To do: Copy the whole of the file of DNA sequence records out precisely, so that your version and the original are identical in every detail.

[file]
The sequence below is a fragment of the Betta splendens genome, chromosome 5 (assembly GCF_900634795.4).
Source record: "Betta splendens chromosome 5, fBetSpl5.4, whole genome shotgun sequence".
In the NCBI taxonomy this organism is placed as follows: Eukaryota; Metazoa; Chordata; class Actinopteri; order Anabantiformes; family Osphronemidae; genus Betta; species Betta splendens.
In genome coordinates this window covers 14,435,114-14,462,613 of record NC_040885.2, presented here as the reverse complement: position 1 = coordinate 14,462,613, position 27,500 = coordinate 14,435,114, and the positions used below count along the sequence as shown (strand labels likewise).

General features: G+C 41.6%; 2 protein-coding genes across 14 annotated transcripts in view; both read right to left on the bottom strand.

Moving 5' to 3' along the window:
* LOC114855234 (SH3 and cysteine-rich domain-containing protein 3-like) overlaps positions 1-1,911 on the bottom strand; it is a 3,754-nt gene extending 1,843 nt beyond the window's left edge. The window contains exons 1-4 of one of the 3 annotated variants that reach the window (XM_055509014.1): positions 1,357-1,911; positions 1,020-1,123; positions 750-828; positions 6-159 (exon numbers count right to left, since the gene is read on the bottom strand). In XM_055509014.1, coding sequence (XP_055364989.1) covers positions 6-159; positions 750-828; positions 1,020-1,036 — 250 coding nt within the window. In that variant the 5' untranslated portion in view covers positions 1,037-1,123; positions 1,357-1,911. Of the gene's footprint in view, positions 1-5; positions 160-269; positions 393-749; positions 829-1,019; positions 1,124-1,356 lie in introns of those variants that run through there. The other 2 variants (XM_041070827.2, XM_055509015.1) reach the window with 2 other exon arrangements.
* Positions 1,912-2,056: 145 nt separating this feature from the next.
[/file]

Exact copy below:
The sequence below is a fragment of the Betta splendens genome, chromosome 5 (assembly GCF_900634795.4).
Source record: "Betta splendens chromosome 5, fBetSpl5.4, whole genome shotgun sequence".
In the NCBI taxonomy this organism is placed as follows: Eukaryota; Metazoa; Chordata; class Actinopteri; order Anabantiformes; family Osphronemidae; genus Betta; species Betta splendens.
In genome coordinates this window covers 14,435,114-14,462,613 of record NC_040885.2, presented here as the reverse complement: position 1 = coordinate 14,462,613, position 27,500 = coordinate 14,435,114, and the positions used below count along the sequence as shown (strand labels likewise).

General features: G+C 41.6%; 2 protein-coding genes across 14 annotated transcripts in view; both read right to left on the bottom strand.

Moving 5' to 3' along the window:
* LOC114855234 (SH3 and cysteine-rich domain-containing protein 3-like) overlaps positions 1-1,911 on the bottom strand; it is a 3,754-nt gene extending 1,843 nt beyond the window's left edge. The window contains exons 1-4 of one of the 3 annotated variants that reach the window (XM_055509014.1): positions 1,357-1,911; positions 1,020-1,123; positions 750-828; positions 6-159 (exon numbers count right to left, since the gene is read on the bottom strand). In XM_055509014.1, coding sequence (XP_055364989.1) covers positions 6-159; positions 750-828; positions 1,020-1,036 — 250 coding nt within the window. In that variant the 5' untranslated portion in view covers positions 1,037-1,123; positions 1,357-1,911. Of the gene's footprint in view, positions 1-5; positions 160-269; positions 393-749; positions 829-1,019; positions 1,124-1,356 lie in introns of those variants that run through there. The other 2 variants (XM_041070827.2, XM_055509015.1) reach the window with 2 other exon arrangements.
* Positions 1,912-2,056: 145 nt separating this feature from the next.